LONDON (Reuters) - Britain’s pound, shares and bonds rallied on Friday after Prime Minister David Cameron’s Conservative Party won a shock election victory, removing immediate political uncertainty for investors who had expected a hung parliament.
The main FTSE 100 stock index surged towards last month’s record high, while sterling chalked up its biggest gain against the euro in years and government borrowing costs fell.
But investors were also eying political and constitutional challenges resulting from the vote that have the potential to inflict damage on the world’s fifth-largest economy and British asset prices.
Cameron has pledged to hold a referendum on membership of the European Union within two years, while the Scottish National Party’s landslide victory north of the border may hasten another vote on independence there.
“A good general election result for the UK economy, but not a good day for the United Kingdom,” said Richard Buxton, head of UK Equities at Old Mutual Global Investors in London.
“The scale of the SNP’s victory in Scotland, together with the scale of UKIP’s share of the national vote, at over 12 percent, confirms the extent to which we are an increasingly divided nation.”
The populist UK Independence Party, which favours withdrawal from the EU, surged into third place in the countrywide vote tally, although that translated into only a single seat.
Nigel Green, chief executive of deVere Group, said the rally in sterling, shares and bonds might be the calm before the storm, and advised clients to hedge themselves against a fall in the value of these assets due to political uncertainty.
“The prospect of an in-out referendum of Britain’s EU membership has gone from risk to a reality,” Green said.
The initial reaction across UK markets, however, was one of relief that there would be no hung parliament and that the Conservatives, who are generally perceived to be more market-friendly than the opposition Labour Party, were poised to win.
“We don’t do Labour, Lib Dem or UKIP here. Celebratory breakfast, lunch and drinks tonight,” said one London-based equities trader. “Great news for the UK.”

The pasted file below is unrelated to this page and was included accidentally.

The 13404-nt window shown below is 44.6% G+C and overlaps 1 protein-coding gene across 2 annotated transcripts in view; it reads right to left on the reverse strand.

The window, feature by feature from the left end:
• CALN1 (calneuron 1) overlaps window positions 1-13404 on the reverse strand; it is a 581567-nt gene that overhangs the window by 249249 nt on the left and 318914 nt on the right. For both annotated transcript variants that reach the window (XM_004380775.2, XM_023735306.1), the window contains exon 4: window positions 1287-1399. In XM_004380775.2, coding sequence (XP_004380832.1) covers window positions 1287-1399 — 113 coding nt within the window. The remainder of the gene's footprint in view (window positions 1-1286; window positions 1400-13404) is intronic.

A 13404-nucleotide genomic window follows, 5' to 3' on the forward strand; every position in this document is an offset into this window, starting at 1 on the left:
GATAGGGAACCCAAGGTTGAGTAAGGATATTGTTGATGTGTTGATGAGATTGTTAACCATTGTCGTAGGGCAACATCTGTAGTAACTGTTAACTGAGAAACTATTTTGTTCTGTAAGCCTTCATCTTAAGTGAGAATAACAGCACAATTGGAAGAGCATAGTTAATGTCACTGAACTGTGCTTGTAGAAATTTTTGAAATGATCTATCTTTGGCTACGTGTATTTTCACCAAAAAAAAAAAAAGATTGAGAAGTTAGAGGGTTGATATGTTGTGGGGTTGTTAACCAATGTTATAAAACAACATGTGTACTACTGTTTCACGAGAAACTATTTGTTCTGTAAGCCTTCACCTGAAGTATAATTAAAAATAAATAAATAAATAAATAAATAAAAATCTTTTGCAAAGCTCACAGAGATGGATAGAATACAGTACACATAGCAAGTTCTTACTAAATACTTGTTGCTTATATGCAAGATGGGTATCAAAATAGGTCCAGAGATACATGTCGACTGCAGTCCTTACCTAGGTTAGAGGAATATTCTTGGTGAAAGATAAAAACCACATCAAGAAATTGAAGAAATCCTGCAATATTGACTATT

Opinion polls had consistently shown the two main parties running neck and neck, with neither expected to secure a parliamentary majority.
Sterling posted its biggest daily rise against a trade-weighted basket of currencies in five years, gaining 1.7 percent.
The pound was up 1.5 percent against the euro, pushing the single currency down to 72.715 pence, and up 1.4 percent against the dollar at $1.5459. It had risen above $1.55 for the first time since late February, before settling back later in the day.
The FTSE 100 index closed up 2.3 percent at 7,046 points, close to the record 7,122.74 points it touched last month, led by banks, utilities and property shares.
The FTSE 250 mid-cap index, which is more closely tied to the British economy, reached a record 18,161 points.
The yield on benchmark 10-year UK government bonds, or gilts, fell as much as 13 basis points at the open to a one-week low of 1.79 percent but was last trading at 1.88 percent, down around 6 basis points, at 1545 GMT.
The 10-year yield, which indicates the cost of borrowing for the British government, had touched 2.07 percent on Thursday, the highest since November last year.
The Conservative victory has potential implications for UK interest rates. If the government implements tighter fiscal policy than would have been the case under a coalition, the Bank of England may have room to keep monetary policy easy, which could take some of the wind out of sterling’s sails.
“We know that this government is going to keep its pedal on austerity, and the last budget forecast spending cuts of 30 billion pounds by 2017/2018,” said Jane Foley, senior currency strategist at Rabobank in London.
“And bearing in mind that CPI inflation is flat and inflation expectations have moderated over the last couple of months, I still don’t think the Bank of England is going to have any real reason to hike interest rates soon.”
Reporting by Patrick Graham, Jemima Kelly, Sinead Cruise, Francesco Canepa, Sudip Kar-Gupta and Jamie McGeever; Writing by Jamie McGeever; Editing by Catherine Evans